• Manuscripts should be written in English (in any consistent spelling convention).
  • All contributions should be submitted in Microsoft Word, LaTeX or PDF, using a 12-point font, and a 1.5 line-spacing. Avoid the use of page-breaks, section-breaks, and automatic spacing between paragraphs in the document.
  • Articles should include an abstract of up to 150 words, and a list of up to 6 keywords suitable for on-line searching purposes.
  • Jargon, acronyms, and abbreviations should be used only after identifying the complete name once, and preferably kept to a minimum.
  • Use a single (not double) space after a full stop.
  • (Brief) acknowledgements should be added as a footnote on the first page.
  • Authors of articles are requested to avoid any obvious self-references within the text, footnotes, and document properties in the initial submission, to support the blind review process.

References, Quotations, and Footnotes

  • Citations should appear within the main text as (author year, page number), e.g. (Schelling 1978, 59).
  • Citations of works by two authors should include both names separated by "and", then the year, e.g. (Morgan and Morrison 1999). Use "et al." after the first name when there are four or more authors, e.g. (Heap et al. 1992).
  • Short quotations of less than four lines should be in double quotation marks, and followed by a bracketed reference, for example: "The two dogmas are, indeed, at root identical" (Quine 1953, 41).
  • Extended quotations of four lines or more should be indented (0.75 cm), single spaced, without quotation marks, and separated from the rest of the text by an additional line.
  • Conventions such as "ibid" or "op. cit." should not be used.
  • Substantive footnotes should be denoted by Arabic numbers and included at the bottom of the page.
  • Footnotes should not be used for citations and should not be excessive.
  • Articles and Book Reviews should include a complete bibliography at the end of the document, detailing every work actually cited in the text in the style illustrated below. Note: Do not use "et al." in the bibliography unless the number of authors is more than ten: spell out each author's name, including first name if known. If the number of authors is ten or more, list the first seven followed by “et al.”.


Hanfling, Oswald. 2000. Philosophy and Ordinary Language: The Bent and Genius of our Tongue. London: Routledge.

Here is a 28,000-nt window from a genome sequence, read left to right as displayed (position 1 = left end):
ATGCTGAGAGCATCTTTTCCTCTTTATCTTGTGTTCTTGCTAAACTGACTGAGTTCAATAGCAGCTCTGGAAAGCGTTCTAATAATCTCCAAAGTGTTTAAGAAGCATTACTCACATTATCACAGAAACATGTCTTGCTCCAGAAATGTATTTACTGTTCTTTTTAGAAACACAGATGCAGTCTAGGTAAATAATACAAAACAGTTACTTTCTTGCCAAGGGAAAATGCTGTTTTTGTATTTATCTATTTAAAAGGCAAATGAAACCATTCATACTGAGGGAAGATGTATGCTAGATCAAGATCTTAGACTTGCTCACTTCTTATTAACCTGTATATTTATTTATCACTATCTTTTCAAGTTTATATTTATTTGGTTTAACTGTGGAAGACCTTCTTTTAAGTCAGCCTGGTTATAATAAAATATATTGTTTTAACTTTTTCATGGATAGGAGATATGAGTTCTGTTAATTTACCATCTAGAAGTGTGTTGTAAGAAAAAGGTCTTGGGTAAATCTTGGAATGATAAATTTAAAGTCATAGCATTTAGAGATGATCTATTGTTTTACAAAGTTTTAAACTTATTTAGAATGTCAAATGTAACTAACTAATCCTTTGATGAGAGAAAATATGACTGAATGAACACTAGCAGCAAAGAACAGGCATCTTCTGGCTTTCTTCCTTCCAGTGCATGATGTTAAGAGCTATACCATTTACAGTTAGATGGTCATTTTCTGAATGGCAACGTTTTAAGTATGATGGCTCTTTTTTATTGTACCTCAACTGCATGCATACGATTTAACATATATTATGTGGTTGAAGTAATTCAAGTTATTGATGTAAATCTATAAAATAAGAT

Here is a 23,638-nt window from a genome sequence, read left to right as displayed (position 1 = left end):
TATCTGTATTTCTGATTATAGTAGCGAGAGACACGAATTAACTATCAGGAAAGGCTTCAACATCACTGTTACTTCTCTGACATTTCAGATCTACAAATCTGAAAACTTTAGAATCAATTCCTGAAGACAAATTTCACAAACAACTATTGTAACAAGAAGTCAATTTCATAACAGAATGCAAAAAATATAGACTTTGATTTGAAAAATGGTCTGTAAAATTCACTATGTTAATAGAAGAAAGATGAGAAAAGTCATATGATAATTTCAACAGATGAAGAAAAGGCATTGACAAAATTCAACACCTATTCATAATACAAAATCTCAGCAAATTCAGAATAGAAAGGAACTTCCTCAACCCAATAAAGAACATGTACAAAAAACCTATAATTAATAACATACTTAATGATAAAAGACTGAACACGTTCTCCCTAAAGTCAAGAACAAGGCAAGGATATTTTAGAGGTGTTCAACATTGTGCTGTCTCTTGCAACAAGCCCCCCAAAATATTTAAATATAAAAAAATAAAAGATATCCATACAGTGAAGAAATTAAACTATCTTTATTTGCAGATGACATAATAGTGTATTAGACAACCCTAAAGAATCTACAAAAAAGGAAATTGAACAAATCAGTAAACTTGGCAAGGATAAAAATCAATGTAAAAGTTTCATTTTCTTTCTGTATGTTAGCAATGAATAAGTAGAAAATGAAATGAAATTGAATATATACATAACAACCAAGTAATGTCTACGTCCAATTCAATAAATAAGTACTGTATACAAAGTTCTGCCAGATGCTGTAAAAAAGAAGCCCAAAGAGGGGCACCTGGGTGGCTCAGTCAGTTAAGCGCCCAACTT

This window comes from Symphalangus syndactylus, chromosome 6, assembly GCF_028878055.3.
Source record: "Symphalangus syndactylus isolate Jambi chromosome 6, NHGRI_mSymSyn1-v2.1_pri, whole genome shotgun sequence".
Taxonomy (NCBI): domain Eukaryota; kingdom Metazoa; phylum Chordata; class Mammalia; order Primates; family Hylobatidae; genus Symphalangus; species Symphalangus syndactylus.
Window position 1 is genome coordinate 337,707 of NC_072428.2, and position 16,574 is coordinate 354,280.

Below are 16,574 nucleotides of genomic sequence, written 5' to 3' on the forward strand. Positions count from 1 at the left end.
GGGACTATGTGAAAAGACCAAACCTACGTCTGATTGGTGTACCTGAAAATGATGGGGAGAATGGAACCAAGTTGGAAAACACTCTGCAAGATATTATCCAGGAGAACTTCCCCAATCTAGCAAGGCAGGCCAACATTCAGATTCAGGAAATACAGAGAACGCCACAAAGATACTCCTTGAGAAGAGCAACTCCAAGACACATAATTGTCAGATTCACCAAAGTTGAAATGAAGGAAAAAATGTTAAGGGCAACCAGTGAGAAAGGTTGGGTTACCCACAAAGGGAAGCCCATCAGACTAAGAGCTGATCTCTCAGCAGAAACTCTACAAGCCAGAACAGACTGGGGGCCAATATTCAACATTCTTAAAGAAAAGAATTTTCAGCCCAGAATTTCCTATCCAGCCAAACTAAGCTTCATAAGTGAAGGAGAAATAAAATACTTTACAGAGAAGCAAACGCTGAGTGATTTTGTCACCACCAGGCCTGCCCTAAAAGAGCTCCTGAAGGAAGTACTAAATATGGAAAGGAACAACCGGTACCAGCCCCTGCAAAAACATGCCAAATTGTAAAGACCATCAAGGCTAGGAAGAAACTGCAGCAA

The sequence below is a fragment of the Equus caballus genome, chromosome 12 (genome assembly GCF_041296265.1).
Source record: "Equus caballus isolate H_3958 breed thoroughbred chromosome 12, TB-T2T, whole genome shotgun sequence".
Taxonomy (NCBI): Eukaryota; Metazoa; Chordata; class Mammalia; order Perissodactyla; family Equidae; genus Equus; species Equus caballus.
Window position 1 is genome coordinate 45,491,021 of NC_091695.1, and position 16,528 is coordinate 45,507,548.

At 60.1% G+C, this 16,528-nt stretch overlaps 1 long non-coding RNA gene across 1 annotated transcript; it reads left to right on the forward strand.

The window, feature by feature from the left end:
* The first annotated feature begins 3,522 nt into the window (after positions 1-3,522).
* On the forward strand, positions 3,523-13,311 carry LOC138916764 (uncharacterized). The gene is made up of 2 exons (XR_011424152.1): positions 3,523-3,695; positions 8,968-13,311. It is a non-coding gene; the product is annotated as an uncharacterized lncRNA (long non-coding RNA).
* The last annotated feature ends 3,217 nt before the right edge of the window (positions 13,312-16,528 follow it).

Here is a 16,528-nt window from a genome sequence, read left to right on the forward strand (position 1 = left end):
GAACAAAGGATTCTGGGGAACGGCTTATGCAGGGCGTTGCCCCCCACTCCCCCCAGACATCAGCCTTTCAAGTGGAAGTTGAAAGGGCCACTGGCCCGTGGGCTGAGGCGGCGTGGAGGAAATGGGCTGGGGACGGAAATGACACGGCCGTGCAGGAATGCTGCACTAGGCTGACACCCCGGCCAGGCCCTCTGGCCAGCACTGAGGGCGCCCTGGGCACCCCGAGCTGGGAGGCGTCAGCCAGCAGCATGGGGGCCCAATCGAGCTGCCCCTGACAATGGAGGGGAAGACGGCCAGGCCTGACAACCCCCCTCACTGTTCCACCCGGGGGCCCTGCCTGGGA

Publication date should appear, without parentheses, following the author. Book titles should be in italics.

Smith, Adam. (1776) 1981. An Inquiry into the Nature and Causes of the Wealth of Nations. Indianapolis, IN: Liberty Fund.

Austen, Jane. (1813) 2003. Pride and Prejudice. London: T. Egerton. Reprint, New York: Penguin Classics. Citations refer to the Penguin edition.

Darwin, Charles. (1859) 1964. On the Origin of Species. Facsimile of the first edition, with an introduction by Ernest Mayr. Cambridge, MA: Harvard University Press.

Reprinted books should include the year of reprint and the original year of publication in brackets.


Walsh, Vivian. 2003. “Sen after Putnam.” Review of Political Economy 12 (1): 5–25.

Article titles should appear with quotation marks. 12 is the volume and (1) is the issue number. Complete page numbers for the article should follow the colon without "pp".

Book Chapters

Blaug, Mark. 2002. “Ugly Currents in Modern Economics.” In Fact and Fiction in Economics, edited by Uskali Mäki, 35–56. Cambridge: Cambridge University Press.

Be sure to include the page numbers for the entire chapter.

Working Papers

Krugman, Paul, and Robert Lawrence. 1993. “Trade, Jobs, and Wages.” NBER Working Paper No. 4478. National Bureau of Economic Research, Cambridge, MA.

For working papers the city and state follow rather than precede the publisher.


Alliance for Linguistic Diversity. n.d. "Balkan Romani." Endangered Languages. Accessed April 6, 2016.

Other Notes

  • Authors must have permission to publish any materials for which they do not own the copyright.
  • At the proof stage, authors can only make typographical changes to the manuscript.
  • Authors are responsible for correct spelling, grammar, and other aspects of style that may affect the clarity and accessibility of the text. However, the editors may actively edit for these if necessary.